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Take Our Breath Away 

Top Gun: Maverick flashes back to the days of movie stars and physical action.

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click to enlarge PARAMOUNT PICTURES
  • Paramount Pictures
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More than 35 years ago, in the original Top Gun, Tom Cruise did something that almost never happens anymore: He became a Movie Star. While he certainly had made an impression on screen previously, with successful movies like Risky Business, there's a difference between being a presence and being a Movie Star; Julia Roberts was already up for her first Oscar on the same weekend that Pretty Woman opened, but it was the latter that took her to the next level. Yes, Top Gun was a savvy bit of gung-ho pro-military porn for the Reagan years, but it was also a star vehicle. It's not the plane that mattered; it was the pilot.

That phrase gets used a lot in Top Gun: Maverick, and it's hard not to see it as a meta-commentary on the way movies have changed since 1986. In an era when franchises have become the stars, it's decidedly retro to see a summer blockbuster built around real hardware, and a real movie-star personality. And as easy as it would have been for Top Gun: Maverick to rely entirely on nostalgia for its impact, this is a movie that works because it reminds you what it was like when big movies felt physical, rather than merely digital. When a hard-nosed admiral (Ed Harris) promotes the value of human-free drone warfare by telling Cruise's veteran Navy pilot Capt. Pete "Maverick" Mitchell, "The future is coming, and you're not in it," it's hard not to look at the entire narrative that follows as a response by the actor of, "Oh, yeah?"

The central narrative certainly has a legacy component to it, linked to Maverick's ongoing guilt over the death in the original film of his buddy and wingman, Goose (Anthony Edwards). Goose's son, Rooster (Miles Teller) is part of the all-star team of Top Gun graduates brought back to be considered for a crucial mission involving bombing a uranium-enrichment facility in a "rogue state" (it's definitely part of Top Gun: Maverick's existence in the movie-industry's global present that nobody risks identifying a specific nation as a villain). Maverick gets the assignment of preparing his young charges for the unique dangers of this mission, while resentment lingers between him and Rooster over Maverick's attempts to keep Rooster from his dad's fate.

It's a bit of a bold gambit that the script—attributed to five writers, including Cruise's frequent Mission: Impossible collaborator Christopher McQuarrie—leans into new relationships rather than legacy relationships. In addition to the surrogate-father stuff with Rooster, Maverick gets a new-to-us/not-new-to-him romantic connection with an old flame, Penny (Jennifer Connelly), rather than bringing back Kelly McGillis. We do get an on-screen reunion between Maverick and Iceman (Val Kilmer), the latter now an admiral and Maverick's long-time advocate, and it's one that handles Kilmer's health-related limited physical capacities with dignity. While Top Gun: Maverick isn't above a few obvious callbacks to its predecessor—including trading in Top Gun's legendary/infamous shirtless volleyball for a little shirtless football—some of them are more valedictory than designed for whoop-it-up audience response. The opening scenes of jet action on a carrier deck, set to Kenny Loggins' "Danger Zone" and shot in the burnished oranges of late Top Gun director Tony Scott, slowly fades out rather than building to a big punch.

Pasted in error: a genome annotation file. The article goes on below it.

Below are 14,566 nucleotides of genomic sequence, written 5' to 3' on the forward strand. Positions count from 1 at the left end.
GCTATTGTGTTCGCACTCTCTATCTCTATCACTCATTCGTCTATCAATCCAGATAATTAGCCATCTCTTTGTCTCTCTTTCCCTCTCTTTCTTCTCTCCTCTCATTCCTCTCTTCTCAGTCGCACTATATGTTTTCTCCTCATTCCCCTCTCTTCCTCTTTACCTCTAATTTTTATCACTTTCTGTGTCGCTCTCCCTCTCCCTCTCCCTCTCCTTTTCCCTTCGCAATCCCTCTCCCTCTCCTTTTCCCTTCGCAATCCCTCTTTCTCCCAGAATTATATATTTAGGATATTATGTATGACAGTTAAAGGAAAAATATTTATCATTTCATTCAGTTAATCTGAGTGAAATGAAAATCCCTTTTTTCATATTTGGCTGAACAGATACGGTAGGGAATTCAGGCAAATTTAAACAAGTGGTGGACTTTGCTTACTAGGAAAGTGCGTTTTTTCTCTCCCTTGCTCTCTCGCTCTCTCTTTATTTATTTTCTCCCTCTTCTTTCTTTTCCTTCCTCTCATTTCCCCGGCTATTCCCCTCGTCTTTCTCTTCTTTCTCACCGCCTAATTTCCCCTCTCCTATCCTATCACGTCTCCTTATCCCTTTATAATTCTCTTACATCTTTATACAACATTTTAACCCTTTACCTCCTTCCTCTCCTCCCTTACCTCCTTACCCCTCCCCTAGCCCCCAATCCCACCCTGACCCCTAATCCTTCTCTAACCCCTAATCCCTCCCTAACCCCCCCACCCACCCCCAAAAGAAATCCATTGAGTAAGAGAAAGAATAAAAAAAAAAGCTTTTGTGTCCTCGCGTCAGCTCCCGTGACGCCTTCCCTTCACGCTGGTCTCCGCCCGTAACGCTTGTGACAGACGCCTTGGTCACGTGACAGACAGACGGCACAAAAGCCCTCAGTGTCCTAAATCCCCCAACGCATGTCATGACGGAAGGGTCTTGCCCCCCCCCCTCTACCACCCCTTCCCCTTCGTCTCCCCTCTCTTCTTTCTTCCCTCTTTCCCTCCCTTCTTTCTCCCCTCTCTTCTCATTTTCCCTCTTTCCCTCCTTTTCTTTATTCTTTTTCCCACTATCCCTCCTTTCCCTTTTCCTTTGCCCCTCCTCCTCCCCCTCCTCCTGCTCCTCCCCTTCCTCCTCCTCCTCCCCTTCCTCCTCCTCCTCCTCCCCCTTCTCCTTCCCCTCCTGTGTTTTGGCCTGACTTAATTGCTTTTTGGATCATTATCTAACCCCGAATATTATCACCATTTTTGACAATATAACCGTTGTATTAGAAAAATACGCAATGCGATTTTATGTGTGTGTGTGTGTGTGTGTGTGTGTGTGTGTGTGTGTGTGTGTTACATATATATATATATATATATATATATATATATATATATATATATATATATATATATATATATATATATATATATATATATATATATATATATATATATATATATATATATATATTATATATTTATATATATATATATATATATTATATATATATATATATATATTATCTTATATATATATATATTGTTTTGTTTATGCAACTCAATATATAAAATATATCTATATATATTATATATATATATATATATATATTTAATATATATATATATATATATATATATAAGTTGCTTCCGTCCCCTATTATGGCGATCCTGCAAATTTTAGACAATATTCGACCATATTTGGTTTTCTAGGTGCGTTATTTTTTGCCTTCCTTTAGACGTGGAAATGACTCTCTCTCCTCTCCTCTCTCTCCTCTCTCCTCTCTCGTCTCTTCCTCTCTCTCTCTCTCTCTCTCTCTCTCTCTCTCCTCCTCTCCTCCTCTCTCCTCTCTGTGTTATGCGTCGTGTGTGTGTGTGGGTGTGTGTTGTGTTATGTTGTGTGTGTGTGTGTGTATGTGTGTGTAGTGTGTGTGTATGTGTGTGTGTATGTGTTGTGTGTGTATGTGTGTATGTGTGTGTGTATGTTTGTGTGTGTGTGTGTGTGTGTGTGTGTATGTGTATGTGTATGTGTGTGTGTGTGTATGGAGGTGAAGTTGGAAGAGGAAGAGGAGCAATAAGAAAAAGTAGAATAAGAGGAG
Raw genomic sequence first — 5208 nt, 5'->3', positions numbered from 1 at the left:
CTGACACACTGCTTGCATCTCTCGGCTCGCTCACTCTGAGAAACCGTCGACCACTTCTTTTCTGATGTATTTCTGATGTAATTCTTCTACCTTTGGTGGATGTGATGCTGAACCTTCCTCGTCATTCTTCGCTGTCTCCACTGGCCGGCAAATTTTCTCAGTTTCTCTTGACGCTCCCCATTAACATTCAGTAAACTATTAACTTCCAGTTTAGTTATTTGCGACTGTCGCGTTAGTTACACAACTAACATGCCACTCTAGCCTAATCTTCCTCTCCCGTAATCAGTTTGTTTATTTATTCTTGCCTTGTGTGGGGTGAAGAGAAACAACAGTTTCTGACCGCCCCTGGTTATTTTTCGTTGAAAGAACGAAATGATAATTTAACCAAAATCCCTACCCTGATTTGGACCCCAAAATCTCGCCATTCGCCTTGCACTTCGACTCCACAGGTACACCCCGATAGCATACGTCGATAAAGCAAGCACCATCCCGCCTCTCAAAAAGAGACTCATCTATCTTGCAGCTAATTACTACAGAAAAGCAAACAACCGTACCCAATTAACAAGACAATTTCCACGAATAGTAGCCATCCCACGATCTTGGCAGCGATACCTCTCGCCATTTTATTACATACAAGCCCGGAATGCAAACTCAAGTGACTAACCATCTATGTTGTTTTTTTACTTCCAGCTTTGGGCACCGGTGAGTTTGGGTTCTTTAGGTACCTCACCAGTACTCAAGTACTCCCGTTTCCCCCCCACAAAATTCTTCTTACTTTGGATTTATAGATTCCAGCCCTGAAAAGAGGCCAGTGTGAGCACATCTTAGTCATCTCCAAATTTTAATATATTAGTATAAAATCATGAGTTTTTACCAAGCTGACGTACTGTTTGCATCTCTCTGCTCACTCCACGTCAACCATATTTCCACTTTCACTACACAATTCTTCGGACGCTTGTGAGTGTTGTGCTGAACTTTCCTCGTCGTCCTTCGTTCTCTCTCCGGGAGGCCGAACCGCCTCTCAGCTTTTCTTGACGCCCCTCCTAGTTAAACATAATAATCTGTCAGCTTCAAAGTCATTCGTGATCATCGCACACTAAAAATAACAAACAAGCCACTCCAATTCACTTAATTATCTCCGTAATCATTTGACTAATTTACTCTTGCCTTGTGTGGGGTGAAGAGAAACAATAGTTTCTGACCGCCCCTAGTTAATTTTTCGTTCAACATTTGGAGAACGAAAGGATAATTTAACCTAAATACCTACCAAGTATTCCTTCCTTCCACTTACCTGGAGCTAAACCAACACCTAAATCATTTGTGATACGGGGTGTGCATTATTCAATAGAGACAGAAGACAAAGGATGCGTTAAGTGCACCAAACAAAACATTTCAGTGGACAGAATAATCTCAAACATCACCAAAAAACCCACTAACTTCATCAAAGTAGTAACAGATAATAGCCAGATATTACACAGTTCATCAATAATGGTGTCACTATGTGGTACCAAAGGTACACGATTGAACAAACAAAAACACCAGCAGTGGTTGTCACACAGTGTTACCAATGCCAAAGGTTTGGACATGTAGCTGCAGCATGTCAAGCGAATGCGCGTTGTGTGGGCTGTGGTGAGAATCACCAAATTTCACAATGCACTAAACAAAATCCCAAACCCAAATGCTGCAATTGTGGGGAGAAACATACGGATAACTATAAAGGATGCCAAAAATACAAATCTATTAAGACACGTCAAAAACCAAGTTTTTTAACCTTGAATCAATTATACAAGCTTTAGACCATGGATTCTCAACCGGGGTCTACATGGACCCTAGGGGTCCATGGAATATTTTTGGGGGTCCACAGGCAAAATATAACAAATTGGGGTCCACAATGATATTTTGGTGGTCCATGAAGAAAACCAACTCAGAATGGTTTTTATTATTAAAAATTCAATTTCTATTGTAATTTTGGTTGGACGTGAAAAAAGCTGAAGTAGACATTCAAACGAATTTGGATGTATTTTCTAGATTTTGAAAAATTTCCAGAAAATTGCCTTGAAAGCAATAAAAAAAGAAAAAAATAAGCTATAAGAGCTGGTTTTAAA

Instead, you get that big punch from the airborne action, and it's thrilling in a way we just don't get to experience very much anymore. Director Joseph Kosinski (Cruise's Oblivion) choreographs all the high-speed training runs, vertiginous dives and dangerous dogfights with energy and precision, optimized for the biggest possible screen. It's easy to forget that even a lot of hugely-successful recent movies feel built to be endlessly re-watched on streaming services; Top Gun: Maverick feels like a movie that everyone involved was determined to make a gotdam, watch-it-in-a-theater movie, rather than just "content."

It is, of course, also a showcase for Cruise, a little time-worn but somehow still ageless when he throws on a bomber jacket and flashes that megawatt smile. He's certainly become a more capable actor over the years, and while Maverick doesn't always take advantage of the unique possibilities of a story built around an aging character who still defines himself as a rebel, Cruise is solid at capturing the accumulated weight of some of Maverick's past decisions. He remembers the past with regret; the thoroughly entertaining movie constructed around him has a considerably more enthusiastic feeling about a time when planes were real planes, and movie stars were real Movie Stars.

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